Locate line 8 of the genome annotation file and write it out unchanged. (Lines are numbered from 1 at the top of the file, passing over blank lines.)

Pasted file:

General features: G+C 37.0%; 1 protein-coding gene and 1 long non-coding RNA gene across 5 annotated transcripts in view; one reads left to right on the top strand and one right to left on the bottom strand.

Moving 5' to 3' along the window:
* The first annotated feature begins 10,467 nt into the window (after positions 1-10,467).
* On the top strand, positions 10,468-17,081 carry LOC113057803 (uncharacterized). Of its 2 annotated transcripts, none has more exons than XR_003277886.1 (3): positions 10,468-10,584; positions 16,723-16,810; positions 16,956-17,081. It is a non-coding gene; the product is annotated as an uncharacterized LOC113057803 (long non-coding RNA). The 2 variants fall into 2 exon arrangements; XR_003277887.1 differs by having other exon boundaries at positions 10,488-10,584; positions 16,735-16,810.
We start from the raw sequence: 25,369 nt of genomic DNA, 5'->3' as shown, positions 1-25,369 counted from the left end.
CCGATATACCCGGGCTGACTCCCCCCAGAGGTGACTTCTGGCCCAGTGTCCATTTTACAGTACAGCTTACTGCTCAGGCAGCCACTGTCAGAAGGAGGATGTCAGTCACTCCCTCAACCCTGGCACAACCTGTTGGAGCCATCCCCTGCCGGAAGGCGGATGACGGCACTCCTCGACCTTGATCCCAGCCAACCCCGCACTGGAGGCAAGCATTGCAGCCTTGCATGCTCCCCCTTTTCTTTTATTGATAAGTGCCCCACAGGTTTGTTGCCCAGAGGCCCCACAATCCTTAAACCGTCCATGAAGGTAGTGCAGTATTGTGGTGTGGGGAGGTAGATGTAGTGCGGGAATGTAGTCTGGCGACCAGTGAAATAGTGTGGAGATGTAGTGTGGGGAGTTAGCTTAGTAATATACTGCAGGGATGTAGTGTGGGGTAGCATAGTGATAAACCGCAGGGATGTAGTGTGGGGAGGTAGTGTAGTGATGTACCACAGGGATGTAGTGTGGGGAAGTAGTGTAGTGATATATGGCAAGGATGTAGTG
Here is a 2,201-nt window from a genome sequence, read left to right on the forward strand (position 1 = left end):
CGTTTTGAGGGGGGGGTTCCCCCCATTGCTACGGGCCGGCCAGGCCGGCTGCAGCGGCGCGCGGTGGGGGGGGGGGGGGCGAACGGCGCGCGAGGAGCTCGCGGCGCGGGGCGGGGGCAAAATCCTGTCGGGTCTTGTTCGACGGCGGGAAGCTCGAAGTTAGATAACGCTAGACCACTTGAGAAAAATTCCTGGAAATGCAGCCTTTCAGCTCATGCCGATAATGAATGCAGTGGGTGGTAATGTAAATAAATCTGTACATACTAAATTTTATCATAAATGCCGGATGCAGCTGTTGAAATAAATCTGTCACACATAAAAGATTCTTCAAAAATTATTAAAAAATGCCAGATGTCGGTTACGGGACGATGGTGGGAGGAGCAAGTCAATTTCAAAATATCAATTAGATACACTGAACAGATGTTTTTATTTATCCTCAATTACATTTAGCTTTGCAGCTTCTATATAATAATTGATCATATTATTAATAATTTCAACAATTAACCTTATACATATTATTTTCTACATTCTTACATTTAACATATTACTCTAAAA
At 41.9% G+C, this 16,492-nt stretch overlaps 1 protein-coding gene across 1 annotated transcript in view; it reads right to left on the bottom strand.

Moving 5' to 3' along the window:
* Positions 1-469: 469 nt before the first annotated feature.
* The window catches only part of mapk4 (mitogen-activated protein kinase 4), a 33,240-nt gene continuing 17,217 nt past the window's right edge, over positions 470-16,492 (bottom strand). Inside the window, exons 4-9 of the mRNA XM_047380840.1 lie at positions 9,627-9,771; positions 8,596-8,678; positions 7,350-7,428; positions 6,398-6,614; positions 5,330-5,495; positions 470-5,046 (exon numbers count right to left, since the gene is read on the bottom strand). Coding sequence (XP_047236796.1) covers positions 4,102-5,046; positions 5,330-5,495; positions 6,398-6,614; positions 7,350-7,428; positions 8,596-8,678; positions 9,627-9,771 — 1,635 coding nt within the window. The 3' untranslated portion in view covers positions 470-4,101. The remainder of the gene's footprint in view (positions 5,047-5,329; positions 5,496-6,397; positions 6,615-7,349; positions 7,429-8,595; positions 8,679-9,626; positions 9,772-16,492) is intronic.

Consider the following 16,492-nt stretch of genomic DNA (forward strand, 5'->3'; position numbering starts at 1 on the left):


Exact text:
CGTTTTGAGGGGGGGGTTCCCCCCATTGCTACGGGCCGGCCAGGCCGGCTGCAGCGGCGCGCGGTGGGGGGGGGGGGGGCGAACGGCGCGCGAGGAGCTCGCGGCGCGGGGCGGGGGCAAAATCCTGTCGGGTCTTGTTCGACGGCGGGAAGCTCGAAGTTAGATAACGCTAGACCACTTGAGAAAAATTCCTGGAAATGCAGCCTTTCAGCTCATGCCGATAATGAATGCAGTGGGTGGTAATGTAAATAAATCTGTACATACTAAATTTTATCATAAATGCCGGATGCAGCTGTTGAAATAAATCTGTCACACATAAAAGATTCTTCAAAAATTATTAAAAAATGCCAGATGTCGGTTACGGGACGATGGTGGGAGGAGCAAGTCAATTTCAAAATATCAATTAGATACACTGAACAGATGTTTTTATTTATCCTCAATTACATTTAGCTTTGCAGCTTCTATATAATAATTGATCATATTATTAATAATTTCAACAATTAACCTTATACATATTATTTTCTACATTCTTACATTTAACATATTACTCTAAAA